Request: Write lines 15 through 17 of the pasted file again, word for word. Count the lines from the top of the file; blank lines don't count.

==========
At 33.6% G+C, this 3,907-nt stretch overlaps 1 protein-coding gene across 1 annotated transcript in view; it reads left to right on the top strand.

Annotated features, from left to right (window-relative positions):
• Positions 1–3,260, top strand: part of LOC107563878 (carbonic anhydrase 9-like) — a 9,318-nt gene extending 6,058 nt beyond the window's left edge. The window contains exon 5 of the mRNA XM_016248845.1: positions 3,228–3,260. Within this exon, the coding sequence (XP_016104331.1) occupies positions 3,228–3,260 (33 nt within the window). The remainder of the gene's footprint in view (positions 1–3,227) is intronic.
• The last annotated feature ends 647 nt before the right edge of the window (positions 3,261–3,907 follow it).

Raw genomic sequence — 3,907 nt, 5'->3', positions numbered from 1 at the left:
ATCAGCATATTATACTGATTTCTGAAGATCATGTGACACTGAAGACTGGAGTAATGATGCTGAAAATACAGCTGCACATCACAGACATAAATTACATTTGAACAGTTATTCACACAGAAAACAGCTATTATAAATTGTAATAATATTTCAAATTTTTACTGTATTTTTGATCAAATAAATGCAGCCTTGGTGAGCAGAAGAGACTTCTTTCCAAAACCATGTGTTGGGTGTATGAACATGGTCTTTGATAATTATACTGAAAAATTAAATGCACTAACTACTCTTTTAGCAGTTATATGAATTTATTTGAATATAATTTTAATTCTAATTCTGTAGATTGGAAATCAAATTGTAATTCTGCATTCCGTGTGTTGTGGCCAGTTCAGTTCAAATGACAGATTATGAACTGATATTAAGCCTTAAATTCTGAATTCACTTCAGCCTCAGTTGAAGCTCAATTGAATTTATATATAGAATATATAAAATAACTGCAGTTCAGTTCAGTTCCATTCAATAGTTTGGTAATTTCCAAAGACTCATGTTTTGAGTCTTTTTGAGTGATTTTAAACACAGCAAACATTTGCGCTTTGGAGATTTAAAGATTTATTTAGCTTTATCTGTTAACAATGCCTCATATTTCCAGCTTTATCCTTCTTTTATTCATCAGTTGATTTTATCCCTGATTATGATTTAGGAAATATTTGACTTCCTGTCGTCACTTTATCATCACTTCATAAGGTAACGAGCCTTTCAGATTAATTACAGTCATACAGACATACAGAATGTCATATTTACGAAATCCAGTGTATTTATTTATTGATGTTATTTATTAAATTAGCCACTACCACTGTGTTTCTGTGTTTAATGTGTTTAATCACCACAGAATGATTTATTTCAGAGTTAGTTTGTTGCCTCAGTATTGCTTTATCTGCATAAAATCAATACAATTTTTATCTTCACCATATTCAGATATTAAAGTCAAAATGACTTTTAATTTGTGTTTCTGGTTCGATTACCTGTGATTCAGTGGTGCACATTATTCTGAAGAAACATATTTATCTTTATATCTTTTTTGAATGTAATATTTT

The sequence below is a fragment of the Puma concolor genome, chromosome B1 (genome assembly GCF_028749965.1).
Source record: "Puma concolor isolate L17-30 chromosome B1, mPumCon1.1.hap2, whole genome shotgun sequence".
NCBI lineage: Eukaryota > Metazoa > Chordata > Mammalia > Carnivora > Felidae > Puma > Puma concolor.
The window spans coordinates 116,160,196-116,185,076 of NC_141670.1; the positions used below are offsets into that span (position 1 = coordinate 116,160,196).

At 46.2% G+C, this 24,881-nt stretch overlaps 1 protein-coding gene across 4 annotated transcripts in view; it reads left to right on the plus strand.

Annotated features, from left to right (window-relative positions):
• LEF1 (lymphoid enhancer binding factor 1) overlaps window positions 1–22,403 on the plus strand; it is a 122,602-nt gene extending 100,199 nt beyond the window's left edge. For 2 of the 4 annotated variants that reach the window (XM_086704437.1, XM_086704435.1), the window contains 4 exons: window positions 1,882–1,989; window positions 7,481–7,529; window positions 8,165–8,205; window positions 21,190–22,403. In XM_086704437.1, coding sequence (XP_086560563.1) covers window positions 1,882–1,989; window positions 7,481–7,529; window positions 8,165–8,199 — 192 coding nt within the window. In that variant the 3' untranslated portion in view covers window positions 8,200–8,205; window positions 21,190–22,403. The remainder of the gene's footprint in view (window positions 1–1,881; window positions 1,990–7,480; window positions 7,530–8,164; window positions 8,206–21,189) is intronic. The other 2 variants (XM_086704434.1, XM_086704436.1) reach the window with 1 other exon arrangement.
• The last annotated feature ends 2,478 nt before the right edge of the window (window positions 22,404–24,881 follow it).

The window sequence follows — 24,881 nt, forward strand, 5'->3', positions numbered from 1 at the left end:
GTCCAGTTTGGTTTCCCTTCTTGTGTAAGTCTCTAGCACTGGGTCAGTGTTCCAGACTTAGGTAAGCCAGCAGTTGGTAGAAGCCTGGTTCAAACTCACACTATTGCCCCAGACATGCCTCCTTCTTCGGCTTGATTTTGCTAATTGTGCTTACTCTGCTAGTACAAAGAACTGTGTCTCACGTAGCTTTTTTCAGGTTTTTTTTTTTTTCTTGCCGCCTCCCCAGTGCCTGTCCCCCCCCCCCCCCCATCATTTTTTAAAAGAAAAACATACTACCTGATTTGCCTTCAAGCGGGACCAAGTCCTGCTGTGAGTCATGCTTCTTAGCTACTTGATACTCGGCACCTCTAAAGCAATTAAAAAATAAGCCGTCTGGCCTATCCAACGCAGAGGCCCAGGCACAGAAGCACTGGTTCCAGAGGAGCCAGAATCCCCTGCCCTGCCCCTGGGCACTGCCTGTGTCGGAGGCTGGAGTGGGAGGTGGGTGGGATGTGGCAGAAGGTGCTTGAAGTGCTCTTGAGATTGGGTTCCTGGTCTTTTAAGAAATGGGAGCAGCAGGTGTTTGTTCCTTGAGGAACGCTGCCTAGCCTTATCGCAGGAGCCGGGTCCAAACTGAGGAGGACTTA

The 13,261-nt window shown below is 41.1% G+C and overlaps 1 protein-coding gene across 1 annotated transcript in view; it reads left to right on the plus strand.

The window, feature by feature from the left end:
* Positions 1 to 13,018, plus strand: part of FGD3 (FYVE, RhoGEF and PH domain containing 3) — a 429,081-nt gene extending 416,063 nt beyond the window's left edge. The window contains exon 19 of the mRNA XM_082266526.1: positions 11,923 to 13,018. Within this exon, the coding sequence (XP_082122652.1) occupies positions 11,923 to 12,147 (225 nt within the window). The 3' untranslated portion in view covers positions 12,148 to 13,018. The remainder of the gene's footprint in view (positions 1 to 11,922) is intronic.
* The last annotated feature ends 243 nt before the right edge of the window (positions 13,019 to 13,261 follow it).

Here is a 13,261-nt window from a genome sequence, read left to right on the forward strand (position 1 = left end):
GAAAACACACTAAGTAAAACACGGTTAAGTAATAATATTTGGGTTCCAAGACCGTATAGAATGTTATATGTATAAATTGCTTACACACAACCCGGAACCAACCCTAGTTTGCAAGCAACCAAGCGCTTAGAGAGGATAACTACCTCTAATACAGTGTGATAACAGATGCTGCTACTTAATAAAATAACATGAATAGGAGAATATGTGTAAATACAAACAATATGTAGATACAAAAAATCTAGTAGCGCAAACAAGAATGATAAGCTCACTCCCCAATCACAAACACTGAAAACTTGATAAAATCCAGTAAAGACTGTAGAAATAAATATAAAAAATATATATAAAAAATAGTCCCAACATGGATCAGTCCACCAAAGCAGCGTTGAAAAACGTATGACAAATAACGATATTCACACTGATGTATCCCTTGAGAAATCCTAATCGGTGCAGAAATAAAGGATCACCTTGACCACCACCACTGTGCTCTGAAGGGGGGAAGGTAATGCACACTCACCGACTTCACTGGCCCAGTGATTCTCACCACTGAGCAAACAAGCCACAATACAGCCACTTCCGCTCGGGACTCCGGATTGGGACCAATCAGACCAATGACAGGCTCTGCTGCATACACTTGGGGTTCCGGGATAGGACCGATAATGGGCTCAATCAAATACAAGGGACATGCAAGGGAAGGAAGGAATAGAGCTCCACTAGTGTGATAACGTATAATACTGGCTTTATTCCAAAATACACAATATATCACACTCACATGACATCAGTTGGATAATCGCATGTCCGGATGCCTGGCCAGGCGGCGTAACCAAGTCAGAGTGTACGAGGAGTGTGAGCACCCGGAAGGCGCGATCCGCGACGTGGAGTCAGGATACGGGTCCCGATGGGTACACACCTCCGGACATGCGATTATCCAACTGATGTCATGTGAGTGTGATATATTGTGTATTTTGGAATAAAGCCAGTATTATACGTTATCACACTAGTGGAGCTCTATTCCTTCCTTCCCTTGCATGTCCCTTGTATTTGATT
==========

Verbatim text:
The window sequence follows — 24,881 nt, forward strand, 5'->3', positions numbered from 1 at the left end:
GTCCAGTTTGGTTTCCCTTCTTGTGTAAGTCTCTAGCACTGGGTCAGTGTTCCAGACTTAGGTAAGCCAGCAGTTGGTAGAAGCCTGGTTCAAACTCACACTATTGCCCCAGACATGCCTCCTTCTTCGGCTTGATTTTGCTAATTGTGCTTACTCTGCTAGTACAAAGAACTGTGTCTCACGTAGCTTTTTTCAGGTTTTTTTTTTTTTCTTGCCGCCTCCCCAGTGCCTGTCCCCCCCCCCCCCCCATCATTTTTTAAAAGAAAAACATACTACCTGATTTGCCTTCAAGCGGGACCAAGTCCTGCTGTGAGTCATGCTTCTTAGCTACTTGATACTCGGCACCTCTAAAGCAATTAAAAAATAAGCCGTCTGGCCTATCCAACGCAGAGGCCCAGGCACAGAAGCACTGGTTCCAGAGGAGCCAGAATCCCCTGCCCTGCCCCTGGGCACTGCCTGTGTCGGAGGCTGGAGTGGGAGGTGGGTGGGATGTGGCAGAAGGTGCTTGAAGTGCTCTTGAGATTGGGTTCCTGGTCTTTTAAGAAATGGGAGCAGCAGGTGTTTGTTCCTTGAGGAACGCTGCCTAGCCTTATCGCAGGAGCCGGGTCCAAACTGAGGAGGACTTA

The 13,261-nt window shown below is 41.1% G+C and overlaps 1 protein-coding gene across 1 annotated transcript in view; it reads left to right on the plus strand.